QCOSTARICA – The transition to the dry season in the Central Valley and the Guanacaste (North Pacific) will begin this week, as these areas will gradually see less heavy rains, as well as a strengthening of the trade winds and their consequent sensation of lower temperatures.
This was reported by the National Meteorological Institute (IMN).
But before that dry season, there is still one last blowout in play, tropical wave No. 55 that is expected for midweek.
“This last (tropical wave) will be immersed in a drier environment, have a smaller effect compared to other disturbances with similar characteristics,” says the report.
As the days go by, a reduction in moisture content in the country is expected, as well as an increase and predominance of the trade winds in the Caribbean Sea, due to the cold forces that began weeks ago in the northern hemisphere and that still have to reach Central America.
The influence of the cold push will generate moderate winds in the north and the center of our territory as of Wednesday with strong gusts in the North Pacific and Central Valley.
In this way, the minimum temperatures could fall, which days ago 13 degrees Celsius in high areas such as Jaboncillal de Goicoechea or Ochomogo de Cartago, as well as 4.7C (40F) in the Cerro de La Muerte or 5.5C (42F) with an elevation of 3,451 meters (11,322 feet) above sea level and in the Irazú volcano with an elevation of 3,432 meters (11,260 feet) above sea level, two of Costa Rica’s highest points.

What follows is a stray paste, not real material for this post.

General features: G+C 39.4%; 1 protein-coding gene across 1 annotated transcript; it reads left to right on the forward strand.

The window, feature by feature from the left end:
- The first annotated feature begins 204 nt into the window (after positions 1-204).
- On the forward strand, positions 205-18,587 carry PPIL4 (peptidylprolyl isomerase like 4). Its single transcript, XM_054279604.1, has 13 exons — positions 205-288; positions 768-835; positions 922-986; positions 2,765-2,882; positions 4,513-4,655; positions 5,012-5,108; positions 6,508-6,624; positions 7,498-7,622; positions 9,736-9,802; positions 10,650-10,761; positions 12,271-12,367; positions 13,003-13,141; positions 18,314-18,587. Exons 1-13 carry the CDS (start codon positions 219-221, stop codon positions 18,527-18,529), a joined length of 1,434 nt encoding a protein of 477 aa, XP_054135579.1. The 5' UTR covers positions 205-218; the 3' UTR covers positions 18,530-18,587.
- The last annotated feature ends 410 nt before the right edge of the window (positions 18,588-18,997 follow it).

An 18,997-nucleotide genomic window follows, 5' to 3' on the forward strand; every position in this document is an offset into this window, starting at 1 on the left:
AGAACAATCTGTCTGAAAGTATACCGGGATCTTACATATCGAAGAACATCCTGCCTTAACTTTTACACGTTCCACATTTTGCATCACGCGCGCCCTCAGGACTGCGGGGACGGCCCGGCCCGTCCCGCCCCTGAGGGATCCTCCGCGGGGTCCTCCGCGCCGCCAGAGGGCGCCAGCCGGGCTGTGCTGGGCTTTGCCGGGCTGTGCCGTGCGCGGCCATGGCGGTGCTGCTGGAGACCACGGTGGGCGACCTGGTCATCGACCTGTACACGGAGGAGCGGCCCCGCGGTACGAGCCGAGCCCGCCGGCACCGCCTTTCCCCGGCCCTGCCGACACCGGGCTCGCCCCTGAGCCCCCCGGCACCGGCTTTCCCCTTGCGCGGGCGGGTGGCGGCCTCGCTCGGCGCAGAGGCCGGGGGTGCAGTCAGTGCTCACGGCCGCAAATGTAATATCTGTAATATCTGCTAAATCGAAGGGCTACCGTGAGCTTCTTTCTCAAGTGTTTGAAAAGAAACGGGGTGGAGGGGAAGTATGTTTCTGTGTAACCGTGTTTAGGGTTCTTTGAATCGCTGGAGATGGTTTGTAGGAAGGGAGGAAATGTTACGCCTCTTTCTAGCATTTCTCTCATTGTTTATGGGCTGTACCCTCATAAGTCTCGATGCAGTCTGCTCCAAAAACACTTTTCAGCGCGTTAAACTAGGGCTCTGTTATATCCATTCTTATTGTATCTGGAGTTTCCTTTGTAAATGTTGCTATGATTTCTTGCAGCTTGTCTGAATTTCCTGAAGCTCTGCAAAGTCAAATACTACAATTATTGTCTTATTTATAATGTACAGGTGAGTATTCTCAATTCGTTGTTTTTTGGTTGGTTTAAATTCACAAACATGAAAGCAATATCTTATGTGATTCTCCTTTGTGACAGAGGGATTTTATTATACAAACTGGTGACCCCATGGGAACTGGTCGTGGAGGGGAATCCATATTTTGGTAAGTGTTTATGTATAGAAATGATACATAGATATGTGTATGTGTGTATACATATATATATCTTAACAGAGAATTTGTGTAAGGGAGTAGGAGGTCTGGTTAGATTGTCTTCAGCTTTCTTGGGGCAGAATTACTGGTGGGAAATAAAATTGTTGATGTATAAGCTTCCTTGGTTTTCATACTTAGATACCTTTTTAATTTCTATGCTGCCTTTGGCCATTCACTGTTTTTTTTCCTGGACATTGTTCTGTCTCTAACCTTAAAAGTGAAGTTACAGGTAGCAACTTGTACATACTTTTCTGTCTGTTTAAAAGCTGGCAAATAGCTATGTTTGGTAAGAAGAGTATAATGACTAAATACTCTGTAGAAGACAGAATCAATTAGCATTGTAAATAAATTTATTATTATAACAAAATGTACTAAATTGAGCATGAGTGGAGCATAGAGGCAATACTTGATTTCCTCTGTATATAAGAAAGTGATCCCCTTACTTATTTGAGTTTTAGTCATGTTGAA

The IMN will monitor these changes since the speed of the winds can affect the fall of trees and branches, as well as affecting air navigation and that of small boats.
The La Niña phenomenon is propitiating a general delay in the entry of the dry season this year, but it will be the residents of the southern area (Golfito, Corredores, Osa, Coto Brus and Buenos Aires) who will have the fewest slumber days, as it will be until January of next year when the rains stop in that region, which is precisely the first to receive the rains of each year.
In the Caribbean, where it is usual for a phase of heavy downpours to intensify in December, the opposite occurs, that is, due to the La Niña effect, there is a meteorological drought and this December will be less rainy than usual, according to the IMN.
Other systems whose entry is also delayed is that of the cold fronts, because although they are already developing in the north of the hemisphere, due to the influence of La Niña, they still have not managed to reach the Caribbean of the isthmus and so far they have not passed the Gulf of Mexico.